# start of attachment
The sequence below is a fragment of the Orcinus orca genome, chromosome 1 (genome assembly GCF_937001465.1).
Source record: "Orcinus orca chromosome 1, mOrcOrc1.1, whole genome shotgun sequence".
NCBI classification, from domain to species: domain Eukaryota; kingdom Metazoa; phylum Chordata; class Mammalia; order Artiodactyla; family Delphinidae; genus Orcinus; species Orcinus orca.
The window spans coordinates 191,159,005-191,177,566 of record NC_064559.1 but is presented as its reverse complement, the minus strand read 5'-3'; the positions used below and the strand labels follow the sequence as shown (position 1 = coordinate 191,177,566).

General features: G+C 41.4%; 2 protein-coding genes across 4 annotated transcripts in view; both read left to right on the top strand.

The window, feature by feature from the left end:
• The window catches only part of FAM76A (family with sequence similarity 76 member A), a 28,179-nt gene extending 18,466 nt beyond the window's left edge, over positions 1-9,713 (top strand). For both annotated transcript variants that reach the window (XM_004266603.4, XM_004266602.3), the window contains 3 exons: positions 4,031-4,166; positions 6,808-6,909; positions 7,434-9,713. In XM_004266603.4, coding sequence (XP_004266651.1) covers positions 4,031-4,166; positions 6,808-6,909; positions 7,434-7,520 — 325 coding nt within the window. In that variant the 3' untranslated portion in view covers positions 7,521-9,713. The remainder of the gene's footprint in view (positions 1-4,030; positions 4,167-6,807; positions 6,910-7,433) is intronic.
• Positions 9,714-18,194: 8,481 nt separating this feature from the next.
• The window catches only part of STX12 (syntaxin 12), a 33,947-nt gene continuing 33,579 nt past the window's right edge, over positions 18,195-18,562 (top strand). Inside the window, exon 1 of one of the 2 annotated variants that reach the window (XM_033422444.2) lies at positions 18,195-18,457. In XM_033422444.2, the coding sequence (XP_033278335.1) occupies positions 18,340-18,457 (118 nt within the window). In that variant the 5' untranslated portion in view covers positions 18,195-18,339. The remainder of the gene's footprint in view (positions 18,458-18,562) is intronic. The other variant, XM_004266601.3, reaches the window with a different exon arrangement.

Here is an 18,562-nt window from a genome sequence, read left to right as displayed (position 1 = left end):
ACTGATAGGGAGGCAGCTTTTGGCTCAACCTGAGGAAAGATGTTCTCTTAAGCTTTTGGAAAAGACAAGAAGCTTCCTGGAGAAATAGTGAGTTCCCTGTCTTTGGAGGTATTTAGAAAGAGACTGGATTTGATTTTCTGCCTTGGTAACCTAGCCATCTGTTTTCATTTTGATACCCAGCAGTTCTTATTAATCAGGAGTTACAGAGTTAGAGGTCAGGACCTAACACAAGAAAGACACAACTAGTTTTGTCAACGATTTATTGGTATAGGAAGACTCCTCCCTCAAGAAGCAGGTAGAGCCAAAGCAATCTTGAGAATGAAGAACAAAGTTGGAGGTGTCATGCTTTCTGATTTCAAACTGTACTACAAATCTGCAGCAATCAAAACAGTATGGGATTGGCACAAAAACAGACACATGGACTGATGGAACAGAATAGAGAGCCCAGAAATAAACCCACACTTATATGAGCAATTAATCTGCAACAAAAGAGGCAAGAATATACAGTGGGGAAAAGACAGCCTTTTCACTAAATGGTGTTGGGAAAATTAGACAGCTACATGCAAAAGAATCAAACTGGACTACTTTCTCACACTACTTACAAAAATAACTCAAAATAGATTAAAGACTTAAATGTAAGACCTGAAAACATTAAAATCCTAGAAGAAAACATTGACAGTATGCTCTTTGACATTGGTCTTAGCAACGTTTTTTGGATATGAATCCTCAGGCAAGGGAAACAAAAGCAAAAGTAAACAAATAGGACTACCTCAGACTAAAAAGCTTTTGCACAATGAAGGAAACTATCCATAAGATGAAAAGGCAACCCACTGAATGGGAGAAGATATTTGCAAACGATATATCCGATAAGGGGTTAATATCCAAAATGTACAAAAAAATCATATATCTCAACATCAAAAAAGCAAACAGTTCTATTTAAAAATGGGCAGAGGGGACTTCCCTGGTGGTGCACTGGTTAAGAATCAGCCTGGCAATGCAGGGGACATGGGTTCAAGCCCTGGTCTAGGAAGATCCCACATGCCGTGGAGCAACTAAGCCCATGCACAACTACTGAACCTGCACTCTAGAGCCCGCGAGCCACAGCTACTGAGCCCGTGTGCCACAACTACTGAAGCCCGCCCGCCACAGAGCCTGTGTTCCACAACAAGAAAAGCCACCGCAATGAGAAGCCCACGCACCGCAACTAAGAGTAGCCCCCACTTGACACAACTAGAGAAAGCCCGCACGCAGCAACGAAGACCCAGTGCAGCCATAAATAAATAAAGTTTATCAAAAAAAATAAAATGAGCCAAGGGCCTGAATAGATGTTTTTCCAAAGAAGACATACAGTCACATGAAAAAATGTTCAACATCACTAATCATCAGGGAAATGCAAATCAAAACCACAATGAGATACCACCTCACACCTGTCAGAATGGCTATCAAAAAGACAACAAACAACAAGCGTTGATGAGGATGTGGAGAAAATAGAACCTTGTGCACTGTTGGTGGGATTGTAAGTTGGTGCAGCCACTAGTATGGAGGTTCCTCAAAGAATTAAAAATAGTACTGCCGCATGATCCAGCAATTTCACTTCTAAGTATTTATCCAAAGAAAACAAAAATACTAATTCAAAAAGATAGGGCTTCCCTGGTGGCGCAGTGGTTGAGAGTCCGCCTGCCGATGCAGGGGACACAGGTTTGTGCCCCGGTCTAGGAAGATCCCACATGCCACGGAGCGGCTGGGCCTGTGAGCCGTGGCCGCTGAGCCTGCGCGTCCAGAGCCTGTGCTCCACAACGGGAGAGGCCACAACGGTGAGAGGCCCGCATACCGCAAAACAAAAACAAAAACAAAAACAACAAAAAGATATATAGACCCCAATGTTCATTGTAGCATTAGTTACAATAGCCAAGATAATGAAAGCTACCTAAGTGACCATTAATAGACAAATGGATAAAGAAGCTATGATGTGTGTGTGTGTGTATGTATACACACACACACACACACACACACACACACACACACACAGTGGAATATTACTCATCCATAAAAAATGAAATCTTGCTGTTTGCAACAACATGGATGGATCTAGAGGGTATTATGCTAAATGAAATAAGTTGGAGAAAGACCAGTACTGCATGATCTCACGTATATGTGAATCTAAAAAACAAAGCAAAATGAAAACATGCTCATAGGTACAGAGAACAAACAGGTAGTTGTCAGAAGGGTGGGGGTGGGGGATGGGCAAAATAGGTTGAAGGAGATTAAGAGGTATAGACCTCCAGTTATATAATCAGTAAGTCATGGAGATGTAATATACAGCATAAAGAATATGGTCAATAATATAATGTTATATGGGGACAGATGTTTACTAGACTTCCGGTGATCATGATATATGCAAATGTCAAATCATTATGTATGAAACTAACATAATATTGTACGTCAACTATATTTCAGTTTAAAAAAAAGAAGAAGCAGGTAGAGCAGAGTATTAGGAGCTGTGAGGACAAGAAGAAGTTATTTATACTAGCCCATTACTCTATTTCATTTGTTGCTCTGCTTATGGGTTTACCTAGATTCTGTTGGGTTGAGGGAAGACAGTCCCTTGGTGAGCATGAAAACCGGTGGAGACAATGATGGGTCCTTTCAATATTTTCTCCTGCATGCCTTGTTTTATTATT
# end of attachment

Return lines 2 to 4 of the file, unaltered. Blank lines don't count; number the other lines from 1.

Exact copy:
Source record: "Orcinus orca chromosome 1, mOrcOrc1.1, whole genome shotgun sequence".
NCBI classification, from domain to species: domain Eukaryota; kingdom Metazoa; phylum Chordata; class Mammalia; order Artiodactyla; family Delphinidae; genus Orcinus; species Orcinus orca.
The window spans coordinates 191,159,005-191,177,566 of record NC_064559.1 but is presented as its reverse complement, the minus strand read 5'-3'; the positions used below and the strand labels follow the sequence as shown (position 1 = coordinate 191,177,566).